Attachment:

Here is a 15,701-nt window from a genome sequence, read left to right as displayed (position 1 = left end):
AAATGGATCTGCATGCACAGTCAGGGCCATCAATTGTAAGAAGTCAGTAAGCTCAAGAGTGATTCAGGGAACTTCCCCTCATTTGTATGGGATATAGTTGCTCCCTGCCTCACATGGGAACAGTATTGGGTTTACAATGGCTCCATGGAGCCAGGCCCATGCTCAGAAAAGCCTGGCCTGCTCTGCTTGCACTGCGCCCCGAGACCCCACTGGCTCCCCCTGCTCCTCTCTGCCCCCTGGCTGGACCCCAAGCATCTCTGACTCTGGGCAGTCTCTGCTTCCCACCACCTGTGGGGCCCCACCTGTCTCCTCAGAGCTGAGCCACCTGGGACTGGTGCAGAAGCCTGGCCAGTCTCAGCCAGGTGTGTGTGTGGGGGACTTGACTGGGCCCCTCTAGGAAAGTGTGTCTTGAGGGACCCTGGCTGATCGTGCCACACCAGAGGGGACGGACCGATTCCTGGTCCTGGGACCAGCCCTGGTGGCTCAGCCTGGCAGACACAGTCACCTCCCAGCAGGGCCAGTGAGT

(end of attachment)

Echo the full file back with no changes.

Here is a 15,701-nt window from a genome sequence, read left to right as displayed (position 1 = left end):
AAATGGATCTGCATGCACAGTCAGGGCCATCAATTGTAAGAAGTCAGTAAGCTCAAGAGTGATTCAGGGAACTTCCCCTCATTTGTATGGGATATAGTTGCTCCCTGCCTCACATGGGAACAGTATTGGGTTTACAATGGCTCCATGGAGCCAGGCCCATGCTCAGAAAAGCCTGGCCTGCTCTGCTTGCACTGCGCCCCGAGACCCCACTGGCTCCCCCTGCTCCTCTCTGCCCCCTGGCTGGACCCCAAGCATCTCTGACTCTGGGCAGTCTCTGCTTCCCACCACCTGTGGGGCCCCACCTGTCTCCTCAGAGCTGAGCCACCTGGGACTGGTGCAGAAGCCTGGCCAGTCTCAGCCAGGTGTGTGTGTGGGGGACTTGACTGGGCCCCTCTAGGAAAGTGTGTCTTGAGGGACCCTGGCTGATCGTGCCACACCAGAGGGGACGGACCGATTCCTGGTCCTGGGACCAGCCCTGGTGGCTCAGCCTGGCAGACACAGTCACCTCCCAGCAGGGCCAGTGAGT